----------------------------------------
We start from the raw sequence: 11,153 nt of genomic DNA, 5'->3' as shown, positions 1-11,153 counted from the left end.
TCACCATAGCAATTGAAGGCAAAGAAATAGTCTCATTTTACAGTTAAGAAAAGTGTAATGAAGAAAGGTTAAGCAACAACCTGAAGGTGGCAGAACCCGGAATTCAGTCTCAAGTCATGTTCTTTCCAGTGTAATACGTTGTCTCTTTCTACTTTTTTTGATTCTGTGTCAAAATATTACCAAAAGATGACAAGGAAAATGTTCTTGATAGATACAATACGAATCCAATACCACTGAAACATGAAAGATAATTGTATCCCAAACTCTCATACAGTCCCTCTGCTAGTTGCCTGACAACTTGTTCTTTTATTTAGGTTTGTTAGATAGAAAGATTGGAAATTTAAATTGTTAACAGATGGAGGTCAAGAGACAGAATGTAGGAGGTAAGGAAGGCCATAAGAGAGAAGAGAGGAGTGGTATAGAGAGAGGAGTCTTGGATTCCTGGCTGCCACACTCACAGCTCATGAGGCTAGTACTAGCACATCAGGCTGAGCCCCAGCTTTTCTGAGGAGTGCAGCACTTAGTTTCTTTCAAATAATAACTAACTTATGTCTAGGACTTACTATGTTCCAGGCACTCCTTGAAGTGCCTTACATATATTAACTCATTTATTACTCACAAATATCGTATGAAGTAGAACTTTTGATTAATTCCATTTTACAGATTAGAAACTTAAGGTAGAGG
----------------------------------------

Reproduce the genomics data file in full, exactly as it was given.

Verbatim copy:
We start from the raw sequence: 11,153 nt of genomic DNA, 5'->3' as shown, positions 1-11,153 counted from the left end.
TCACCATAGCAATTGAAGGCAAAGAAATAGTCTCATTTTACAGTTAAGAAAAGTGTAATGAAGAAAGGTTAAGCAACAACCTGAAGGTGGCAGAACCCGGAATTCAGTCTCAAGTCATGTTCTTTCCAGTGTAATACGTTGTCTCTTTCTACTTTTTTTGATTCTGTGTCAAAATATTACCAAAAGATGACAAGGAAAATGTTCTTGATAGATACAATACGAATCCAATACCACTGAAACATGAAAGATAATTGTATCCCAAACTCTCATACAGTCCCTCTGCTAGTTGCCTGACAACTTGTTCTTTTATTTAGGTTTGTTAGATAGAAAGATTGGAAATTTAAATTGTTAACAGATGGAGGTCAAGAGACAGAATGTAGGAGGTAAGGAAGGCCATAAGAGAGAAGAGAGGAGTGGTATAGAGAGAGGAGTCTTGGATTCCTGGCTGCCACACTCACAGCTCATGAGGCTAGTACTAGCACATCAGGCTGAGCCCCAGCTTTTCTGAGGAGTGCAGCACTTAGTTTCTTTCAAATAATAACTAACTTATGTCTAGGACTTACTATGTTCCAGGCACTCCTTGAAGTGCCTTACATATATTAACTCATTTATTACTCACAAATATCGTATGAAGTAGAACTTTTGATTAATTCCATTTTACAGATTAGAAACTTAAGGTAGAGG